Unless you’ve been asleep for the last few years, you’ll know that we live in a connected world. So connected, that the constant flow of information to our devices is expected no matter where we are.
Networking outfits, such as Netgear have successfully given filled our houses with wireless networking, even in the most hard-to-reach, out-of-the-way places. Now that Wi-Fi access has been sorted in the guest bathroom. What about the garden?
Be it just ignorant Facebooking whilst having a barbie, or streaming Spotify to a conveniently located outdoor speaker, it’s likely that your Wi-Fi network starts to fade away the further you move from the house.
Netgear’s Orbi Outdoor Wi-Fi Mesh Extender is primarily designed to complement and extend Netgear’s own Orbi routers, but it can work with any Wi-Fi equipped router. I tested in with a D-Link Viper 2600 with no connection issues at all. Setup is easy, using the Netgear Orbi app.
The rather hefty device relays your existing Wi-Fi signal amplifying it and thus extending your Wi-Fi networks range. It doesn’t need to be wired into your existing network; all it needs is a power supply. The Orbi is completely weatherproof. I tested it against the best Sydney could throw at it with torrential rain and blisteringly hot sun.
The unit is advertised as being rated at AC3000 MU-MINO. It’s tri-band with three radios, 1x 400Mbps @ 2.4Ghz, 1x 866Mbps @ 5Ghz and 1733Mbps @ 5Ghz.
The heatsink on the rear of the device is justified by the amount of heat that the unit kicks out. This suggest that your extended Wi-Fi does come an additional cost on your electricity bill.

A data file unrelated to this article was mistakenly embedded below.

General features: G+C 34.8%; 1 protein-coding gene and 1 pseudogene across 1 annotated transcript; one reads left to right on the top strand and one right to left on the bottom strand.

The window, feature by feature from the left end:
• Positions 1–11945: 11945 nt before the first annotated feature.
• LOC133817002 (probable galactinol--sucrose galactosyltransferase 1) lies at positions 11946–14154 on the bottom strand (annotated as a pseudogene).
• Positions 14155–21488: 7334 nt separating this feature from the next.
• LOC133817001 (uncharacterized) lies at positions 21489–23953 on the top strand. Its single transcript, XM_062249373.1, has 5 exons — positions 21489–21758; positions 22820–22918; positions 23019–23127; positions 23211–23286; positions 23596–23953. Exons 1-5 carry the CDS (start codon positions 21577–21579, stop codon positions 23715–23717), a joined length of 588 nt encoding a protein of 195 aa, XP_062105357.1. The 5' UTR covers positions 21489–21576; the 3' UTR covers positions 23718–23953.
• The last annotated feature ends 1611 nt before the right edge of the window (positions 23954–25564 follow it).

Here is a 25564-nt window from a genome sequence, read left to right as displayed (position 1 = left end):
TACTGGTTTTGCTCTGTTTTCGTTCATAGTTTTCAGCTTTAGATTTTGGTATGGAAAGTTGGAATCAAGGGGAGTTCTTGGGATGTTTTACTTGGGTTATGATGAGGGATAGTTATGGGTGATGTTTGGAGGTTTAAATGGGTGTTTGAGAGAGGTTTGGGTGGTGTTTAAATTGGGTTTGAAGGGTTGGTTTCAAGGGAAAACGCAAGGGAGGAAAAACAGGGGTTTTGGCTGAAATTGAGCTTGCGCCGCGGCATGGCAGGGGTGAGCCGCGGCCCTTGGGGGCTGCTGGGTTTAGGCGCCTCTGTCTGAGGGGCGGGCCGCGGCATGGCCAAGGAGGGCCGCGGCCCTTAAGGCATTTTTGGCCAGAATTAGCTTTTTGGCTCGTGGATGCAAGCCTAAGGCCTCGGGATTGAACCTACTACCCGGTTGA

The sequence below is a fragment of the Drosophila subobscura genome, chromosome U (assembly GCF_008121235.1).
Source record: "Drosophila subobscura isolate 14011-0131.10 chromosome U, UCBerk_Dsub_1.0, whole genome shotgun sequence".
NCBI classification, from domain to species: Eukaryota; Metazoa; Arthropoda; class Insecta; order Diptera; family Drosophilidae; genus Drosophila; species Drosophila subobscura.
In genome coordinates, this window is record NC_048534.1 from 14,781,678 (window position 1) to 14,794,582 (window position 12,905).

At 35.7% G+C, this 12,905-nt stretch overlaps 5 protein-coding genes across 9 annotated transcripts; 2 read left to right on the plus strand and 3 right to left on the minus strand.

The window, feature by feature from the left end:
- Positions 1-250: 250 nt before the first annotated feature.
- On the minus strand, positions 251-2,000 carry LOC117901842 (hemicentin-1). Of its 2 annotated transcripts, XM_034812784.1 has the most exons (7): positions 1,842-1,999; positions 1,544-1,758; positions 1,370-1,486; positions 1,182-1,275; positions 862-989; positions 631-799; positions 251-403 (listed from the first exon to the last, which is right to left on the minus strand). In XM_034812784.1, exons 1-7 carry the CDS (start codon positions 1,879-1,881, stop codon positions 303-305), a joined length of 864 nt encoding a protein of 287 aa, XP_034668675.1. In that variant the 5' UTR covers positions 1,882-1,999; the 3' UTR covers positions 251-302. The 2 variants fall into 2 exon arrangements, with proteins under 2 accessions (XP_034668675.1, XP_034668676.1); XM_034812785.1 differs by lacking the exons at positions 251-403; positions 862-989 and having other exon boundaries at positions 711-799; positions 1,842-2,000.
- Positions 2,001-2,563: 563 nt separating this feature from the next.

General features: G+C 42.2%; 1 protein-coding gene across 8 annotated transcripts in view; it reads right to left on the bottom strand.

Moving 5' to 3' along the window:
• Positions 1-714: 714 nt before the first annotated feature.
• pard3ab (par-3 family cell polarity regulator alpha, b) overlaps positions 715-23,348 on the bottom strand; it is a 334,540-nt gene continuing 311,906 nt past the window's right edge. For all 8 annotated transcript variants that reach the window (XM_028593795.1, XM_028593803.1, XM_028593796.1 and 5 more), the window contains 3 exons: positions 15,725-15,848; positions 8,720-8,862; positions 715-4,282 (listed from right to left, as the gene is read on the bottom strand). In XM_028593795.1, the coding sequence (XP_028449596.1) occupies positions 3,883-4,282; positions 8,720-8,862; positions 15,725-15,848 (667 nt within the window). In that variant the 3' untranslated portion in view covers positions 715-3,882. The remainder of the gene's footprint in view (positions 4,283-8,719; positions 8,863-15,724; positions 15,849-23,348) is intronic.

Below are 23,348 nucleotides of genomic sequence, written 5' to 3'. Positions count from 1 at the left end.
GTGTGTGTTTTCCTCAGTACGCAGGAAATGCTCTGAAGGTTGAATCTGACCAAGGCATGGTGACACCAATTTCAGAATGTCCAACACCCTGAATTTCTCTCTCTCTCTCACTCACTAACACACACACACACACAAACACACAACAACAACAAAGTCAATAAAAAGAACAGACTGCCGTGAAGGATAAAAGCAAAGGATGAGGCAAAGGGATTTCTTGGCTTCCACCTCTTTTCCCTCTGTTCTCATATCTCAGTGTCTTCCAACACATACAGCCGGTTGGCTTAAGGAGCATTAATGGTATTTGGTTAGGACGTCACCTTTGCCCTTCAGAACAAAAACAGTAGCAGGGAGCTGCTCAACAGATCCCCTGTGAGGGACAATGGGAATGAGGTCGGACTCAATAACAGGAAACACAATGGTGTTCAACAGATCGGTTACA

I’m sceptical about Wi-Fi range at the best of times. It would seem that most router manufacturers test their devices in buildings made of Papier-mâché. For my test I set the Orbi Extender up about 20m from my modem. Using Speedtest, I was getting a 100Mbps download speed at the modem. Standing next to the Orbi I got a very reasonable 80Mbps.
Moving further afield, about 20m from the Orbi/40m from the house, the download speed dropped to around 45Mbps. Still acceptable. At this point, though, Whilst I was still in line of sight to the Orbi, I wasn’t to the house, the Orbi relaying the signal around the garden shed.
It was only when I got to the road at the top of the drive, about 60m from the house that the signal took a dive to about 14Mbps. I was still able to stream Netflix from the Wi-Fi. At this point the Orbi single would passing though a garden shed and a colorbond fence to get to my phone.
At the best part of AUD$500, the Netgear Orbi Outdoor Wi-Fi Mesh Extender isn’t cheap. But it is weather-resistant and comes complete with fixings for wall-mounting or free-standing. In brilliant white, with a (thankfully) optional LED light, it’s not the most subtle of devices. But it does its job. If you need wireless networking across your garden, the Orbi Extender is worth looking into.